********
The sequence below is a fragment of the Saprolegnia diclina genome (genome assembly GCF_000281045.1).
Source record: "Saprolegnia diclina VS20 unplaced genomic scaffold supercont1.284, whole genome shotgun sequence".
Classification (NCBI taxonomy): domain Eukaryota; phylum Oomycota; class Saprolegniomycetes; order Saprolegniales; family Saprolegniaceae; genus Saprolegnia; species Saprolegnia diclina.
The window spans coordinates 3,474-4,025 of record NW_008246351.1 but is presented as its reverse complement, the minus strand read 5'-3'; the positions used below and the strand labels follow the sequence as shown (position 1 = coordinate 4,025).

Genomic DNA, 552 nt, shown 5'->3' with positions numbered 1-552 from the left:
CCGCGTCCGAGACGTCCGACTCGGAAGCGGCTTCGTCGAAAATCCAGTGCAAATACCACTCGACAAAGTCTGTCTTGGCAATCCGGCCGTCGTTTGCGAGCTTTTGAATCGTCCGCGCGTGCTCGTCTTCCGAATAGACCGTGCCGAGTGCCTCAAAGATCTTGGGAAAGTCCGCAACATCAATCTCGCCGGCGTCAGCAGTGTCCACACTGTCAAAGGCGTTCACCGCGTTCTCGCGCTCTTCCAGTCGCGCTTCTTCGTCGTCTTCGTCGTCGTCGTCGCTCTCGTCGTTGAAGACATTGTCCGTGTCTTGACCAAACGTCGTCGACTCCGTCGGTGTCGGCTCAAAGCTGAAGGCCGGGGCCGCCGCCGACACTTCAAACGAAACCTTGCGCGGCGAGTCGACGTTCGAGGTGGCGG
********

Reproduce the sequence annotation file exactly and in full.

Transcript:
The sequence below is a fragment of the Saprolegnia diclina genome (genome assembly GCF_000281045.1).
Source record: "Saprolegnia diclina VS20 unplaced genomic scaffold supercont1.284, whole genome shotgun sequence".
Classification (NCBI taxonomy): domain Eukaryota; phylum Oomycota; class Saprolegniomycetes; order Saprolegniales; family Saprolegniaceae; genus Saprolegnia; species Saprolegnia diclina.
The window spans coordinates 3,474-4,025 of record NW_008246351.1 but is presented as its reverse complement, the minus strand read 5'-3'; the positions used below and the strand labels follow the sequence as shown (position 1 = coordinate 4,025).

Genomic DNA, 552 nt, shown 5'->3' with positions numbered 1-552 from the left:
CCGCGTCCGAGACGTCCGACTCGGAAGCGGCTTCGTCGAAAATCCAGTGCAAATACCACTCGACAAAGTCTGTCTTGGCAATCCGGCCGTCGTTTGCGAGCTTTTGAATCGTCCGCGCGTGCTCGTCTTCCGAATAGACCGTGCCGAGTGCCTCAAAGATCTTGGGAAAGTCCGCAACATCAATCTCGCCGGCGTCAGCAGTGTCCACACTGTCAAAGGCGTTCACCGCGTTCTCGCGCTCTTCCAGTCGCGCTTCTTCGTCGTCTTCGTCGTCGTCGTCGCTCTCGTCGTTGAAGACATTGTCCGTGTCTTGACCAAACGTCGTCGACTCCGTCGGTGTCGGCTCAAAGCTGAAGGCCGGGGCCGCCGCCGACACTTCAAACGAAACCTTGCGCGGCGAGTCGACGTTCGAGGTGGCGG